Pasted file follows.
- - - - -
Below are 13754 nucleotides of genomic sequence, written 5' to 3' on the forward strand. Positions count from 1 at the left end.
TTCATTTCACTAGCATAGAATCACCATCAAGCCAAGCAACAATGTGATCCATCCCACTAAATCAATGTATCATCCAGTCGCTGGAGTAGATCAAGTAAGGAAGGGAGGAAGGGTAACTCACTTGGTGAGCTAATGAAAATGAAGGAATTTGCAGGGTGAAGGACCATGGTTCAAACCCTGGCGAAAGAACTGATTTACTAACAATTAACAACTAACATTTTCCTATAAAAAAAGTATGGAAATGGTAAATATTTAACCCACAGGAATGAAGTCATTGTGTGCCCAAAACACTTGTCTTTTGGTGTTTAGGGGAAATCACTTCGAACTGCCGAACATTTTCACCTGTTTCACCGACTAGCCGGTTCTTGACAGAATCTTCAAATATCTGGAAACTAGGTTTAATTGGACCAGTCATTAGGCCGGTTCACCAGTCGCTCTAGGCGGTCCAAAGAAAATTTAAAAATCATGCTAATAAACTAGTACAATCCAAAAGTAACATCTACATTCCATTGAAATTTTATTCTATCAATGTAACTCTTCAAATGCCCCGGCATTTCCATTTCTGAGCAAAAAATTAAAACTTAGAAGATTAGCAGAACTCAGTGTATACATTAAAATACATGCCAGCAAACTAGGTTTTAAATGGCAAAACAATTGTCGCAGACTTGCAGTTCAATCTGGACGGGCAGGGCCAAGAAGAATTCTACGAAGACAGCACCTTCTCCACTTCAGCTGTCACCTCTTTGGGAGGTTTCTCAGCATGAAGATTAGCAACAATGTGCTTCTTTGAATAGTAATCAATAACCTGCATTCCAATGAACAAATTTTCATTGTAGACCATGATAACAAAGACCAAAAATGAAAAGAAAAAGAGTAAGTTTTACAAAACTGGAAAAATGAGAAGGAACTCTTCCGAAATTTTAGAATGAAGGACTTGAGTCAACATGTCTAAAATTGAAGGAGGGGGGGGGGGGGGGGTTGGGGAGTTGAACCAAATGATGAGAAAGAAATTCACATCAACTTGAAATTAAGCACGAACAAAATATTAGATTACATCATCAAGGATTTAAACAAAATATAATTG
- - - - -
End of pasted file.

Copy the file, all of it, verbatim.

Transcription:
Below are 13754 nucleotides of genomic sequence, written 5' to 3' on the forward strand. Positions count from 1 at the left end.
TTCATTTCACTAGCATAGAATCACCATCAAGCCAAGCAACAATGTGATCCATCCCACTAAATCAATGTATCATCCAGTCGCTGGAGTAGATCAAGTAAGGAAGGGAGGAAGGGTAACTCACTTGGTGAGCTAATGAAAATGAAGGAATTTGCAGGGTGAAGGACCATGGTTCAAACCCTGGCGAAAGAACTGATTTACTAACAATTAACAACTAACATTTTCCTATAAAAAAAGTATGGAAATGGTAAATATTTAACCCACAGGAATGAAGTCATTGTGTGCCCAAAACACTTGTCTTTTGGTGTTTAGGGGAAATCACTTCGAACTGCCGAACATTTTCACCTGTTTCACCGACTAGCCGGTTCTTGACAGAATCTTCAAATATCTGGAAACTAGGTTTAATTGGACCAGTCATTAGGCCGGTTCACCAGTCGCTCTAGGCGGTCCAAAGAAAATTTAAAAATCATGCTAATAAACTAGTACAATCCAAAAGTAACATCTACATTCCATTGAAATTTTATTCTATCAATGTAACTCTTCAAATGCCCCGGCATTTCCATTTCTGAGCAAAAAATTAAAACTTAGAAGATTAGCAGAACTCAGTGTATACATTAAAATACATGCCAGCAAACTAGGTTTTAAATGGCAAAACAATTGTCGCAGACTTGCAGTTCAATCTGGACGGGCAGGGCCAAGAAGAATTCTACGAAGACAGCACCTTCTCCACTTCAGCTGTCACCTCTTTGGGAGGTTTCTCAGCATGAAGATTAGCAACAATGTGCTTCTTTGAATAGTAATCAATAACCTGCATTCCAATGAACAAATTTTCATTGTAGACCATGATAACAAAGACCAAAAATGAAAAGAAAAAGAGTAAGTTTTACAAAACTGGAAAAATGAGAAGGAACTCTTCCGAAATTTTAGAATGAAGGACTTGAGTCAACATGTCTAAAATTGAAGGAGGGGGGGGGGGGGGGGTTGGGGAGTTGAACCAAATGATGAGAAAGAAATTCACATCAACTTGAAATTAAGCACGAACAAAATATTAGATTACATCATCAAGGATTTAAACAAAATATAATTG